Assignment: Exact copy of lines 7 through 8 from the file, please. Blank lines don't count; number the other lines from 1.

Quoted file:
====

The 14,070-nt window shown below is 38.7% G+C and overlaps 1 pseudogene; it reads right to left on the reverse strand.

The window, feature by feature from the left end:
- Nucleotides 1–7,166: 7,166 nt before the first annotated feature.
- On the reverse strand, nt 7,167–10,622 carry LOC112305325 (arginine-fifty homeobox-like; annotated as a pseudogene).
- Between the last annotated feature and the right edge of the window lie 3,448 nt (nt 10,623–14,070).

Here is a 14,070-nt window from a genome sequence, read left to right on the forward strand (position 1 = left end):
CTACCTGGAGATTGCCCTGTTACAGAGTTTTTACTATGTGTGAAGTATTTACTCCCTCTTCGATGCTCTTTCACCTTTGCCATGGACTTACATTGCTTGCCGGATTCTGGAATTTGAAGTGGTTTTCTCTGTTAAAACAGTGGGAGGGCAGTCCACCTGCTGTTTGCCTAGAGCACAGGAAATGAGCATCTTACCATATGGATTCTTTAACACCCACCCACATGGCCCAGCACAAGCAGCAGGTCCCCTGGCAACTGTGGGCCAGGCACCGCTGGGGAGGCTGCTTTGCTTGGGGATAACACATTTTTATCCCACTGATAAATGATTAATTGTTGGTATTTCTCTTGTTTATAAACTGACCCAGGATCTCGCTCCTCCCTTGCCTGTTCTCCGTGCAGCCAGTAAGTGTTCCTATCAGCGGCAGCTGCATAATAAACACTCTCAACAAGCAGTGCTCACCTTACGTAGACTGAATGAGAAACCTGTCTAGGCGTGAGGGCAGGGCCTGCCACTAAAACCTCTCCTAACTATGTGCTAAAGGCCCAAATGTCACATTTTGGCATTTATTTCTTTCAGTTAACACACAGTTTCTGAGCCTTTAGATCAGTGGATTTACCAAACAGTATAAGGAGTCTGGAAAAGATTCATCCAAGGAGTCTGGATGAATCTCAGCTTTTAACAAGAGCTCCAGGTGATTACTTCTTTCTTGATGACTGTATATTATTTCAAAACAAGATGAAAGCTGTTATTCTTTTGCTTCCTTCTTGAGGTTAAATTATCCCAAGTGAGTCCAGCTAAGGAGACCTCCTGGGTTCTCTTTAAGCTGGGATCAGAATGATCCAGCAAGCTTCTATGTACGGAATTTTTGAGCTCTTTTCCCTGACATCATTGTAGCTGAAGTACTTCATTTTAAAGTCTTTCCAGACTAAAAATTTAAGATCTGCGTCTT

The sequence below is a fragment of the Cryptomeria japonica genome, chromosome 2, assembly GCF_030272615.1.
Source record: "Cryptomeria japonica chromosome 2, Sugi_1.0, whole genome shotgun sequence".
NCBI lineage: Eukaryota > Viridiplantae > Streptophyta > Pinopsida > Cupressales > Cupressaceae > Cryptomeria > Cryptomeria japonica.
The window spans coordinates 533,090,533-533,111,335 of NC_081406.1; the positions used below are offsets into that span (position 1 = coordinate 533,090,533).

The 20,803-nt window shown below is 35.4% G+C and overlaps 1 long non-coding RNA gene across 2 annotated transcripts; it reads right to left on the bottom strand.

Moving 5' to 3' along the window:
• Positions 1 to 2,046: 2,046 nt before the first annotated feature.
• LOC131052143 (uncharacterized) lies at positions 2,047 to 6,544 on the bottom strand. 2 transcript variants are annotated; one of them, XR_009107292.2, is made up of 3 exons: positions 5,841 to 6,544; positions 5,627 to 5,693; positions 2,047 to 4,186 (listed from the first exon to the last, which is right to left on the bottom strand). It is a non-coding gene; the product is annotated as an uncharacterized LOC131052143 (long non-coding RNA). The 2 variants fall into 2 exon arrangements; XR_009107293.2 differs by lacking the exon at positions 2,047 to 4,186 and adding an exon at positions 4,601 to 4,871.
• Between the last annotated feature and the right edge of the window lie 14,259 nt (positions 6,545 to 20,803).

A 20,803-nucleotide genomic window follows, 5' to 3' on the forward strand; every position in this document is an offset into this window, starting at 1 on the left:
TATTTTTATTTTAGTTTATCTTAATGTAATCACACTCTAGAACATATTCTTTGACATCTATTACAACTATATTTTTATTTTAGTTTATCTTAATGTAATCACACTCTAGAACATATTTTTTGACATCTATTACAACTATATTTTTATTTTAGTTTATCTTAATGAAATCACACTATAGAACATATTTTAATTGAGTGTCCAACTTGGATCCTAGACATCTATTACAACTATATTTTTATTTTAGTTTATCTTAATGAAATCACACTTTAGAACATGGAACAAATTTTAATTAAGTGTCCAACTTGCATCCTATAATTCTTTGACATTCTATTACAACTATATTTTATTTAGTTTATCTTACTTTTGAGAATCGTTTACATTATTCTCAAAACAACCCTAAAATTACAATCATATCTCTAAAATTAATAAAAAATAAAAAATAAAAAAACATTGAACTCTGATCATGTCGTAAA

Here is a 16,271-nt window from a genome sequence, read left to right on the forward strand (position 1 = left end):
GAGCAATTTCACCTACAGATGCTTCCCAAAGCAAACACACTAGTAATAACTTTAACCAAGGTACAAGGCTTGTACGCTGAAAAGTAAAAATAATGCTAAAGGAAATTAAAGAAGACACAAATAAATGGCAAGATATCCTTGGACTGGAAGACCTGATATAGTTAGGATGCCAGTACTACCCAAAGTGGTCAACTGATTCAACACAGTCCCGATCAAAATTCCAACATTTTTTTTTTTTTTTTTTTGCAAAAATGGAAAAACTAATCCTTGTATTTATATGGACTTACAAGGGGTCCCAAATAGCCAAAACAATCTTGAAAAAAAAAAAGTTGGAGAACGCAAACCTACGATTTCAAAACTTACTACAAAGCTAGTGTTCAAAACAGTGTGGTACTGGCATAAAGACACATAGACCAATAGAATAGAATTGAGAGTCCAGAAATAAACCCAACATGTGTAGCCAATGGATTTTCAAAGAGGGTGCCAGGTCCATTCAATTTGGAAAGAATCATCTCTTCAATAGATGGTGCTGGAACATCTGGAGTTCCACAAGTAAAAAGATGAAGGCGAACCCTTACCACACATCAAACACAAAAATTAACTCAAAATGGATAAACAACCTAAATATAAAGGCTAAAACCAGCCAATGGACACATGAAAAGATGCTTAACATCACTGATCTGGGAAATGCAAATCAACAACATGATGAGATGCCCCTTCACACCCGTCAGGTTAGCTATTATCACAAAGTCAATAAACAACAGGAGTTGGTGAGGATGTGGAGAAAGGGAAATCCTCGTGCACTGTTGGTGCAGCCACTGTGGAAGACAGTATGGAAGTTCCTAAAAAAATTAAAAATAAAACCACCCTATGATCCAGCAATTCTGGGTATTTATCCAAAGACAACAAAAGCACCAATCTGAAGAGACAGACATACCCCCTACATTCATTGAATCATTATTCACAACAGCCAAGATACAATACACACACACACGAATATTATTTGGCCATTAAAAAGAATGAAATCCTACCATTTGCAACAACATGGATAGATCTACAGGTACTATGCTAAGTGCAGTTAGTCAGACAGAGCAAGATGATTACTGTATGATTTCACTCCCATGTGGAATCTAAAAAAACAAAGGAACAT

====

CTACCTGGAGATTGCCCTGTTACAGAGTTTTTACTATGTGTGAAGTATTTACTCCCTCTTCGATGCTCTTTCACCTTTGCCATGGACTTACATTGCTTGCCGGATTCTGGAATTTGAAGTGGTTTTCTCTGTTAAAACAGTGGGAGGGCAGTCCACCTGCTGTTTGCCTAGAGCACAGGAAATGAGCATCTTACCATATGGATTCTTTAACACCCACCCACATGGCCCAGCACAAGCAGCAGGTCCCCTGGCAACTGTGGGCCAGGCACCGCTGGGGAGGCTGCTTTGCTTGGGGATAACACATTTTTATCCCACTGATAAATGATTAATTGTTGGTATTTCTCTTGTTTATAAACTGACCCAGGATCTCGCTCCTCCCTTGCCTGTTCTCCGTGCAGCCAGTAAGTGTTCCTATCAGCGGCAGCTGCATAATAAACACTCTCAACAAGCAGTGCTCACCTTACGTAGACTGAATGAGAAACCTGTCTAGGCGTGAGGGCAGGGCCTGCCACTAAAACCTCTCCTAACTATGTGCTAAAGGCCCAAATGTCACATTTTGGCATTTATTTCTTTCAGTTAACACACAGTTTCTGAGCCTTTAGATCAGTGGATTTACCAAACAGTATAAGGAGTCTGGAAAAGATTCATCCAAGGAGTCTGGATGAATCTCAGCTTTTAACAAGAGCTCCAGGTGATTACTTCTTTCTTGATGACTGTATATTATTTCAAAACAAGATGAAAGCTGTTATTCTTTTGCTTCCTTCTTGAGGTTAAATTATCCCAAGTGAGTCCAGCTAAGGAGACCTCCTGGGTTCTCTTTAAGCTGGGATCAGAATGATCCAGCAAGCTTCTATGTACGGAATTTTTGAGCTCTTTTCCCTGACATCATTGTAGCTGAAGTACTTCATTTTAAAGTCTTTCCAGACTAAAAATTTAAGATCTGCGTCTT

The sequence below is a fragment of the Cryptomeria japonica genome, chromosome 2, assembly GCF_030272615.1.